The case for metacategorical transcendence

One interesting and important finding that I derived from my categorical research is that we need to differentiate not just people but their mental structures from their own categorical specifications of these structures. The Diagram shows that there are a priori structures into which we are all born, and yet you can see that each individual within these structures is unique and differentiated from others. This comes from the fact that each individual creates their own categories (ideas) that they develop on their own and due to influences or inspirations from others. However, we need to notice that these internal distinctions of categories are not, in fact, categorical and therefore not a priori as Kant argued. I am writing this in order to show that the distinction of structure versus category (a form of content) is more important because it is a priori in regard to distinctions of categories within each individual’s philosophical worldview. Continue reading

A circular question: What is sleeping philosophy?

I first asked the question about sleeping philosophy when I was evaluating the Diagram. Although I think my first quandaries about the nature of sleeping philosophy were significant, I now believe sleeping philosophy is much more complex than it earlier seemed. Besides meeting a sleeper in real life, I’ve also found important sleepers in literature and art that need to be discussed here. In particular I want to mention the philosophies of Philip K. Dick, a character from Roberts’s Shantaram, and Andrei Tarkovsky, a Russian movie director. These new comparisons and findings lead me to believe that sleeping philosophy is the (two-positional) idealism/realism missing from the context of other categories. Yet speculations about whether this means that in the future sleeping philosophy may become a new category or would remain asleep are inconclusive. Continue reading

Reasoning behind the Diagram’s list: introduction and methodology

The listing after the Diagram contains many names in specific philosophical categories and, although aims to include all people, can ever be incomplete. It may or may not become an appropriate dataset for an actual theory, and additional reasoning wouldn’t hurt it. The Diagram is defined by expanded Complete Reality Hypothesis (CRH), which also contains necessary rules and parameters involved in categorization. Continue reading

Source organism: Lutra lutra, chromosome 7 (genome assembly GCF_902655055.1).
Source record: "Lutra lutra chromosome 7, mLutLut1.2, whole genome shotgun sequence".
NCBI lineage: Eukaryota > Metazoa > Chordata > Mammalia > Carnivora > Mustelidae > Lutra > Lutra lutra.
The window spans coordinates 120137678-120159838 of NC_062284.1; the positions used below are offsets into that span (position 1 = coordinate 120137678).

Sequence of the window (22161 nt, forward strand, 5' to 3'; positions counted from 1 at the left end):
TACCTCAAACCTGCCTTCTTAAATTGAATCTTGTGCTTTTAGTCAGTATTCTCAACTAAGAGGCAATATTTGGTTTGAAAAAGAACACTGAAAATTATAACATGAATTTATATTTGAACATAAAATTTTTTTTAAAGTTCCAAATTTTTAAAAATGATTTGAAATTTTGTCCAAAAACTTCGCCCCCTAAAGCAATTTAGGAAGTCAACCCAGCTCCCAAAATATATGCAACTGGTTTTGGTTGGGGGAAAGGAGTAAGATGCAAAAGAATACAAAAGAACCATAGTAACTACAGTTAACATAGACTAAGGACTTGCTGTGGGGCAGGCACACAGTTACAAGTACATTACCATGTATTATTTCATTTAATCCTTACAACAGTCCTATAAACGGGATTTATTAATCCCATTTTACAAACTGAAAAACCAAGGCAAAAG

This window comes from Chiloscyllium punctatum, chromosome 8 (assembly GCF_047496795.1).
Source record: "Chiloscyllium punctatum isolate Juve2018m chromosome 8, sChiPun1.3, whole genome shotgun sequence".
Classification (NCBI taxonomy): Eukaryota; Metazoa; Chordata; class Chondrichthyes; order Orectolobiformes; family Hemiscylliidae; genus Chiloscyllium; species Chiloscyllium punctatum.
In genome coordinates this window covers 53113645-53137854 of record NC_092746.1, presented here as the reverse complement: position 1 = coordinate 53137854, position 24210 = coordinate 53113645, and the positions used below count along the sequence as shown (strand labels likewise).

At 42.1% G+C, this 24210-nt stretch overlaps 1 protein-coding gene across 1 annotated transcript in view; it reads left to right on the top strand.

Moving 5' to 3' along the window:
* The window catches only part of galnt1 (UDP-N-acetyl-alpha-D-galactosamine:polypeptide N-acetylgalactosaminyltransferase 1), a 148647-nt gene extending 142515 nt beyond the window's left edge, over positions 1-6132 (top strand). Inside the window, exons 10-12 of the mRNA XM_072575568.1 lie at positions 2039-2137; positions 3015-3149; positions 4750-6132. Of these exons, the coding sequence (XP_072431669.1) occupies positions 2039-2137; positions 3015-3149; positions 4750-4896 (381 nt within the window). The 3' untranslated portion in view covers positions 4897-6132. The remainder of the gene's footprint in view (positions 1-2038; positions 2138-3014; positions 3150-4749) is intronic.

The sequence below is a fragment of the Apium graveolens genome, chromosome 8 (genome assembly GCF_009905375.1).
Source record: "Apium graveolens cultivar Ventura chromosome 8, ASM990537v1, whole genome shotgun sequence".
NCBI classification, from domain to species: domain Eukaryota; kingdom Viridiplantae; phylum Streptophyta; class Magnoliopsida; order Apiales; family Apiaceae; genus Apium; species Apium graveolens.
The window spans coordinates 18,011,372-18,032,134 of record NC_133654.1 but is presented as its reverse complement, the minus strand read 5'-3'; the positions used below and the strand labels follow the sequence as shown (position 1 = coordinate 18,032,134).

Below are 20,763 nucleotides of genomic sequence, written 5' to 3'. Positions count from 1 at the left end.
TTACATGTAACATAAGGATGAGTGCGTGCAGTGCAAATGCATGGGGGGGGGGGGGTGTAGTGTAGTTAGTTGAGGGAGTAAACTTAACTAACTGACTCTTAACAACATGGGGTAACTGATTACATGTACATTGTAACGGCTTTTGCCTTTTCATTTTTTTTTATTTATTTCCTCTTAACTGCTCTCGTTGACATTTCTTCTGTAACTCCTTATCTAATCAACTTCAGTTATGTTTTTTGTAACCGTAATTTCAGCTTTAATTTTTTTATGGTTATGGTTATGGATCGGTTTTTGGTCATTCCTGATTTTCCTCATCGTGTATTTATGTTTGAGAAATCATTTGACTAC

Confusions of idealism

On Philosophy Forums on November 13th, 2015, I’ve written a post with unique arguments for categorizing Kant as a materialist. Bill Harris, my main opponent, criticizes me for not understanding Kant. However, I am convinced that it is Bill who doesn’t understand my arguments. The debate is still going on, so I think I should drive my point further home, as it also would be in Ayn Rand’s and Leonard Peikoff’s interests. Continue reading

Evaluation and conclusions of expanded Complete Reality Hypothesis

What follows is partly an evaluation of the expanded CRH Diagram, not a rationalization of why certain philosophers were chosen in it or an explanation of the method, all of which will be made clearer in a later post. The first and foremost value of the CRH is its practical use in understanding other people’s philosophies. CRH makes APEIRON into a hypothetical practical method based on Theory of Nested Concepts, which rigorously defines the Model. While the Model displays all knowledge, the Diagram displays all the categories that structure human consciousness and thus all of humankind. Continue reading

Expanded metaphilosophical categorizations

[This post is no longer being updated.]

Building upon Complete Reality Hypothesis (CRH), which is based on the Model, I have expanded the visual categorization method to cover more philosophies using four informal types, which describe Positions with adjectival derivatives showing Directions. Note that a Direction of the same root as a Position is inherent in the Position (e.g., idealists are inherently idealistic).

Continue reading

Towards New Ethics

The way epistemological physicalism works is by integrating metaphysics into the conceptual level of epistemology, thus using it to metaphysically necessitate the physical experience of sense perceptions that occurs naturally (Figure 4). However, reality is grounded in physicalism, just as in the sciences, and not merely in the materialism of such Kantian groups as the transhumanists. The quantum sciences with their views of particles lose their imposed contradictions when they are philosophically integrated into the perceived reality that can be seen with our naked eyes. The conceptual, theoretical principles play an important role in this integration as well as show humankind the way towards building a better tomorrow and helping us live happier, more enlightened lives. And we start exploring the far-reaching metaphysical principles — our purpose — as we pave the way to them with the exemplary basics — the ethics of epistemological physicalism. Continue reading